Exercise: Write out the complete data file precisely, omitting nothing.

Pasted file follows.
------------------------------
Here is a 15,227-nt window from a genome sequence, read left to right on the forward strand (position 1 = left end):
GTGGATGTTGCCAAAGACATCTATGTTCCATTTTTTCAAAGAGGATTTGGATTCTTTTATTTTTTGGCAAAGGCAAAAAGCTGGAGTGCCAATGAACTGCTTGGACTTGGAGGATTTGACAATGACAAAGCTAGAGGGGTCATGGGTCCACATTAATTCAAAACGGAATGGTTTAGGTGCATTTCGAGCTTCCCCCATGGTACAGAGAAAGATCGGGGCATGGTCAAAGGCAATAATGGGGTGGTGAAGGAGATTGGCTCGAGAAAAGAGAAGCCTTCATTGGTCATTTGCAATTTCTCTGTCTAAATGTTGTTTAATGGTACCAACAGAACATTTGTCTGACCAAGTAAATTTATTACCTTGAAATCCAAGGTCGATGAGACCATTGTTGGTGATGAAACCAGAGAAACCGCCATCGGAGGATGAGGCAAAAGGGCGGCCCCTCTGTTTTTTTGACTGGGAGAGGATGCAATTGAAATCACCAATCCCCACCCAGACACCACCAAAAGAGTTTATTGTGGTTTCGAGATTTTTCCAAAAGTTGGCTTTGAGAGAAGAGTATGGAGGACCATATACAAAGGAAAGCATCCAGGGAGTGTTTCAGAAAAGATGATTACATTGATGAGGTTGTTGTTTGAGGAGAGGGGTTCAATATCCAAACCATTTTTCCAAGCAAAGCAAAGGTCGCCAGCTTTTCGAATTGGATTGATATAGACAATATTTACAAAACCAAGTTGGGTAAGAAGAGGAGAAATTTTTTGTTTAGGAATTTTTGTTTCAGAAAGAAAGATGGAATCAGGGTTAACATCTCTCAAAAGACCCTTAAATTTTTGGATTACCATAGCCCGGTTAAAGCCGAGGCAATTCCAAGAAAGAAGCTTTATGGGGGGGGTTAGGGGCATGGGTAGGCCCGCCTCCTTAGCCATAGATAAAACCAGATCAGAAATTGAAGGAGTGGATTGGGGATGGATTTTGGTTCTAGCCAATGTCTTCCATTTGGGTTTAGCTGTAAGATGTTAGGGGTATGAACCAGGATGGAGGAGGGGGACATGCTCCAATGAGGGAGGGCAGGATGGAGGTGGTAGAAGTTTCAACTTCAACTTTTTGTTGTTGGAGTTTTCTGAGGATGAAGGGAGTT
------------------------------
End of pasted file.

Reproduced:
Here is a 15,227-nt window from a genome sequence, read left to right on the forward strand (position 1 = left end):
GTGGATGTTGCCAAAGACATCTATGTTCCATTTTTTCAAAGAGGATTTGGATTCTTTTATTTTTTGGCAAAGGCAAAAAGCTGGAGTGCCAATGAACTGCTTGGACTTGGAGGATTTGACAATGACAAAGCTAGAGGGGTCATGGGTCCACATTAATTCAAAACGGAATGGTTTAGGTGCATTTCGAGCTTCCCCCATGGTACAGAGAAAGATCGGGGCATGGTCAAAGGCAATAATGGGGTGGTGAAGGAGATTGGCTCGAGAAAAGAGAAGCCTTCATTGGTCATTTGCAATTTCTCTGTCTAAATGTTGTTTAATGGTACCAACAGAACATTTGTCTGACCAAGTAAATTTATTACCTTGAAATCCAAGGTCGATGAGACCATTGTTGGTGATGAAACCAGAGAAACCGCCATCGGAGGATGAGGCAAAAGGGCGGCCCCTCTGTTTTTTTGACTGGGAGAGGATGCAATTGAAATCACCAATCCCCACCCAGACACCACCAAAAGAGTTTATTGTGGTTTCGAGATTTTTCCAAAAGTTGGCTTTGAGAGAAGAGTATGGAGGACCATATACAAAGGAAAGCATCCAGGGAGTGTTTCAGAAAAGATGATTACATTGATGAGGTTGTTGTTTGAGGAGAGGGGTTCAATATCCAAACCATTTTTCCAAGCAAAGCAAAGGTCGCCAGCTTTTCGAATTGGATTGATATAGACAATATTTACAAAACCAAGTTGGGTAAGAAGAGGAGAAATTTTTTGTTTAGGAATTTTTGTTTCAGAAAGAAAGATGGAATCAGGGTTAACATCTCTCAAAAGACCCTTAAATTTTTGGATTACCATAGCCCGGTTAAAGCCGAGGCAATTCCAAGAAAGAAGCTTTATGGGGGGGGTTAGGGGCATGGGTAGGCCCGCCTCCTTAGCCATAGATAAAACCAGATCAGAAATTGAAGGAGTGGATTGGGGATGGATTTTGGTTCTAGCCAATGTCTTCCATTTGGGTTTAGCTGTAAGATGTTAGGGGTATGAACCAGGATGGAGGAGGGGGACATGCTCCAATGAGGGAGGGCAGGATGGAGGTGGTAGAAGTTTCAACTTCAACTTTTTGTTGTTGGAGTTTTCTGAGGATGAAGGGAGTT